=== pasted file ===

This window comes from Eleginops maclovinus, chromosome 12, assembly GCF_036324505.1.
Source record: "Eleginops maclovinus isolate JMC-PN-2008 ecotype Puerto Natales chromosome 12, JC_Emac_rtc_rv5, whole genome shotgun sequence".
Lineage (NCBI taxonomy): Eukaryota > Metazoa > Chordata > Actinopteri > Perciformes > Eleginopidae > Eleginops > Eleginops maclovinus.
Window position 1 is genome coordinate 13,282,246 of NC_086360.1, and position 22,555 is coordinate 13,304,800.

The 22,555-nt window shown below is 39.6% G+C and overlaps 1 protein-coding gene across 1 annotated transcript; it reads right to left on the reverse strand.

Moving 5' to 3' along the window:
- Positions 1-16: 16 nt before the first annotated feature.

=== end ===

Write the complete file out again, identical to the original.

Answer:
This window comes from Eleginops maclovinus, chromosome 12, assembly GCF_036324505.1.
Source record: "Eleginops maclovinus isolate JMC-PN-2008 ecotype Puerto Natales chromosome 12, JC_Emac_rtc_rv5, whole genome shotgun sequence".
Lineage (NCBI taxonomy): Eukaryota > Metazoa > Chordata > Actinopteri > Perciformes > Eleginopidae > Eleginops > Eleginops maclovinus.
Window position 1 is genome coordinate 13,282,246 of NC_086360.1, and position 22,555 is coordinate 13,304,800.

The 22,555-nt window shown below is 39.6% G+C and overlaps 1 protein-coding gene across 1 annotated transcript; it reads right to left on the reverse strand.

Moving 5' to 3' along the window:
- Positions 1-16: 16 nt before the first annotated feature.